Anti-hunger groups like Feeding America argue the food stamp cuts will hurt families in colder areas like the Northeast because the bill closes an avenue to food stamp eligibility based on home heating assistance. 

But some liberals, including Congressional Black Caucus Chairwoman Marcia Fudge (D-Ohio), say they will support the measure. 

And leading liberal scholar Robert Greenstein of the Center on Budget and Policy Priorities is backing the compromise as avoiding the deeper cuts favored by the House.

On the right, the Club for Growth and Heritage Action have come out against the bill and will key-vote the measure on their political scorecards. That will lead a contingent of conservatives to vote against the bill, arguing that its $16.6 billion in deficit reduction is insufficient. 

“The farm bill conference report is just more business as usual and reverses the victory for common sense that taxpayers won last year,” Rep. Marlin Stutzman (R-Ind.) said.

But the two conservative groups also lobbied against the budget deal and omnibus measure, and their losing streak is likely to extend to three with the farm bill vote.

Besides the $8 billion in food stamp cuts, the measure would reduce farm subsidies by $14.3 billion over 10 years.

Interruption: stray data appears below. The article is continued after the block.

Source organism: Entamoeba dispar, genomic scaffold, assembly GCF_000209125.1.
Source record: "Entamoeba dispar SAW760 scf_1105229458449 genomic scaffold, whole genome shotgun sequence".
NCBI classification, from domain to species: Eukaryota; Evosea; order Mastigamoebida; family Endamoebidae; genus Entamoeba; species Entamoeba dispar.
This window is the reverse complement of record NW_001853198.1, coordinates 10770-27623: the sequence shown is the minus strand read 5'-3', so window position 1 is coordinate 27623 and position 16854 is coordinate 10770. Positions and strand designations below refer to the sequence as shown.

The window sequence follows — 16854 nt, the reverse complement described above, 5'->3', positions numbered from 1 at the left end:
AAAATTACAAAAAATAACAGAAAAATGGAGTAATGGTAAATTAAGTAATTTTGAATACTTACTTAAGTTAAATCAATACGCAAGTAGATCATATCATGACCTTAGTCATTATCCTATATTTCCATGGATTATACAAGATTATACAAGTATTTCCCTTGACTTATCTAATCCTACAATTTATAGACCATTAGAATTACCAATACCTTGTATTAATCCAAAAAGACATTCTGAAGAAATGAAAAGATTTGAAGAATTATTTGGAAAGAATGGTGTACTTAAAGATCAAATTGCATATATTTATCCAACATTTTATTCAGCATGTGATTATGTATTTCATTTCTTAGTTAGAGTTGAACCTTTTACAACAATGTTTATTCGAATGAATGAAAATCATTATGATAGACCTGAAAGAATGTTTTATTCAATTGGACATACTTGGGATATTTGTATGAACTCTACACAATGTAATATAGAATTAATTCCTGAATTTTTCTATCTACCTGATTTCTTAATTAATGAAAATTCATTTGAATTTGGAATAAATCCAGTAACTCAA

Past House-passed budgets by Rep. Paul Ryan (R-Wis.) have called for $31 billion in farm subsidy savings and $134 billion in cuts to food stamps over 10 years. The House farm bill had $39 billion in cuts to food stamps and $51 billion in total deficit cuts.

“Given the Congressional Budget Office’s history of underestimating the cost of prior farm bills, we take it as given that much, if not all, of the $23 billion in projected savings in this bill will never materialize,” said Andrew Moylan of the conservative group R Street on Tuesday. The Agriculture Committees claims $23 billion in savings rather than $16.6 billion by counting sequestration cuts already scheduled.

But GOP defections are likely to be limited, with rural conservatives like Rep. Austin Scott (R-Ga.) saying they will back the measure.

“Sometimes you have got to take what you can get. If you don’t pass this bill, you are going to end up with an extension that will actually end up spending more money,” he said, leaving a meeting of the conservative Republican Study Committee. 

Another issue for the bill is the opposition of meat processors and groups representing beef, pork and chicken producers. Those groups are angry over their failure to win provisions blocking country-of-origin labeling and anti-competitive practice regulations on packers. Both regulations are supported by small-sized ranchers and their lobbyists. 

Rep. Mike Conaway (R-Texas), who led the fight against the Grain Inspection, Packers and Stockyards Administration, said he will support the farm bill despite losing that fight. 

“I am committed to trying to get this addressed in other ways,” he said. 

He told The Hill he is not seeing a groundswell of opposition from members over the issue.

Mike Lillis contributed.